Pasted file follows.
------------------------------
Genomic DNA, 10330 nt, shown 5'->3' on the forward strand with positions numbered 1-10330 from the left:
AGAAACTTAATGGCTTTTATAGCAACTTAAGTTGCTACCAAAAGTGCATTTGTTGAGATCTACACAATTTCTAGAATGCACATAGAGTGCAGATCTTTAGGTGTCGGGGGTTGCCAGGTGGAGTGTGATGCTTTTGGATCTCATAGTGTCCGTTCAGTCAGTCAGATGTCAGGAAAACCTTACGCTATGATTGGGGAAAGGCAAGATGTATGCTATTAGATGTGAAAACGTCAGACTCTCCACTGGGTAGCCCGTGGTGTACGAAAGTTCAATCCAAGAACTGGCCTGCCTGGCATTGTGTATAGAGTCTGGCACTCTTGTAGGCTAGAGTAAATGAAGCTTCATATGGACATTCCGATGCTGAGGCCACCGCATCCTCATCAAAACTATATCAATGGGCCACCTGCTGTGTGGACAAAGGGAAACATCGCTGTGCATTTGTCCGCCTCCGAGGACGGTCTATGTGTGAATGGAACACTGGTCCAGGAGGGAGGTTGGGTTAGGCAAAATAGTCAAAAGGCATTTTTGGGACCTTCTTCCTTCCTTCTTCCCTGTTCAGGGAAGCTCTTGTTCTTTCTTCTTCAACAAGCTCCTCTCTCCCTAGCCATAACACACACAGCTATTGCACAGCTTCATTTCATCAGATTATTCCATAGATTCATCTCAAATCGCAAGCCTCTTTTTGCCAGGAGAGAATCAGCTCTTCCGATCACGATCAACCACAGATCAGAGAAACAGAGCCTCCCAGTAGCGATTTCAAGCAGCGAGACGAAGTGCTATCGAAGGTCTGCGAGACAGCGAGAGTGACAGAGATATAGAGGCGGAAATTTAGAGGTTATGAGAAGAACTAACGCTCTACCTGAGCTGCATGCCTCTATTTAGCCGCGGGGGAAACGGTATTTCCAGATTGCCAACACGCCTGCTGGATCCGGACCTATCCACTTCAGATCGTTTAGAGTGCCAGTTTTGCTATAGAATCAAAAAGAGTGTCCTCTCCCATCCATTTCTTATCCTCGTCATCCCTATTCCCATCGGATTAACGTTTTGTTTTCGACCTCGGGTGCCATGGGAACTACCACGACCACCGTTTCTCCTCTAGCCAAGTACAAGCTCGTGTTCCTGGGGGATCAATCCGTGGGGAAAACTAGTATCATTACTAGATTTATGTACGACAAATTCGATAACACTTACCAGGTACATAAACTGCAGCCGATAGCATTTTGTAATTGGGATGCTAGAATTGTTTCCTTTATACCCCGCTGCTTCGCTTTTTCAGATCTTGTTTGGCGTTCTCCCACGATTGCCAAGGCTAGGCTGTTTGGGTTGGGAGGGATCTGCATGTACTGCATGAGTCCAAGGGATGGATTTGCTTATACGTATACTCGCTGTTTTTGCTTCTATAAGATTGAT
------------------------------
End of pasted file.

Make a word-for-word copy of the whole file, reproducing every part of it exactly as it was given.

Genomic DNA, 10330 nt, shown 5'->3' on the forward strand with positions numbered 1-10330 from the left:
AGAAACTTAATGGCTTTTATAGCAACTTAAGTTGCTACCAAAAGTGCATTTGTTGAGATCTACACAATTTCTAGAATGCACATAGAGTGCAGATCTTTAGGTGTCGGGGGTTGCCAGGTGGAGTGTGATGCTTTTGGATCTCATAGTGTCCGTTCAGTCAGTCAGATGTCAGGAAAACCTTACGCTATGATTGGGGAAAGGCAAGATGTATGCTATTAGATGTGAAAACGTCAGACTCTCCACTGGGTAGCCCGTGGTGTACGAAAGTTCAATCCAAGAACTGGCCTGCCTGGCATTGTGTATAGAGTCTGGCACTCTTGTAGGCTAGAGTAAATGAAGCTTCATATGGACATTCCGATGCTGAGGCCACCGCATCCTCATCAAAACTATATCAATGGGCCACCTGCTGTGTGGACAAAGGGAAACATCGCTGTGCATTTGTCCGCCTCCGAGGACGGTCTATGTGTGAATGGAACACTGGTCCAGGAGGGAGGTTGGGTTAGGCAAAATAGTCAAAAGGCATTTTTGGGACCTTCTTCCTTCCTTCTTCCCTGTTCAGGGAAGCTCTTGTTCTTTCTTCTTCAACAAGCTCCTCTCTCCCTAGCCATAACACACACAGCTATTGCACAGCTTCATTTCATCAGATTATTCCATAGATTCATCTCAAATCGCAAGCCTCTTTTTGCCAGGAGAGAATCAGCTCTTCCGATCACGATCAACCACAGATCAGAGAAACAGAGCCTCCCAGTAGCGATTTCAAGCAGCGAGACGAAGTGCTATCGAAGGTCTGCGAGACAGCGAGAGTGACAGAGATATAGAGGCGGAAATTTAGAGGTTATGAGAAGAACTAACGCTCTACCTGAGCTGCATGCCTCTATTTAGCCGCGGGGGAAACGGTATTTCCAGATTGCCAACACGCCTGCTGGATCCGGACCTATCCACTTCAGATCGTTTAGAGTGCCAGTTTTGCTATAGAATCAAAAAGAGTGTCCTCTCCCATCCATTTCTTATCCTCGTCATCCCTATTCCCATCGGATTAACGTTTTGTTTTCGACCTCGGGTGCCATGGGAACTACCACGACCACCGTTTCTCCTCTAGCCAAGTACAAGCTCGTGTTCCTGGGGGATCAATCCGTGGGGAAAACTAGTATCATTACTAGATTTATGTACGACAAATTCGATAACACTTACCAGGTACATAAACTGCAGCCGATAGCATTTTGTAATTGGGATGCTAGAATTGTTTCCTTTATACCCCGCTGCTTCGCTTTTTCAGATCTTGTTTGGCGTTCTCCCACGATTGCCAAGGCTAGGCTGTTTGGGTTGGGAGGGATCTGCATGTACTGCATGAGTCCAAGGGATGGATTTGCTTATACGTATACTCGCTGTTTTTGCTTCTATAAGATTGAT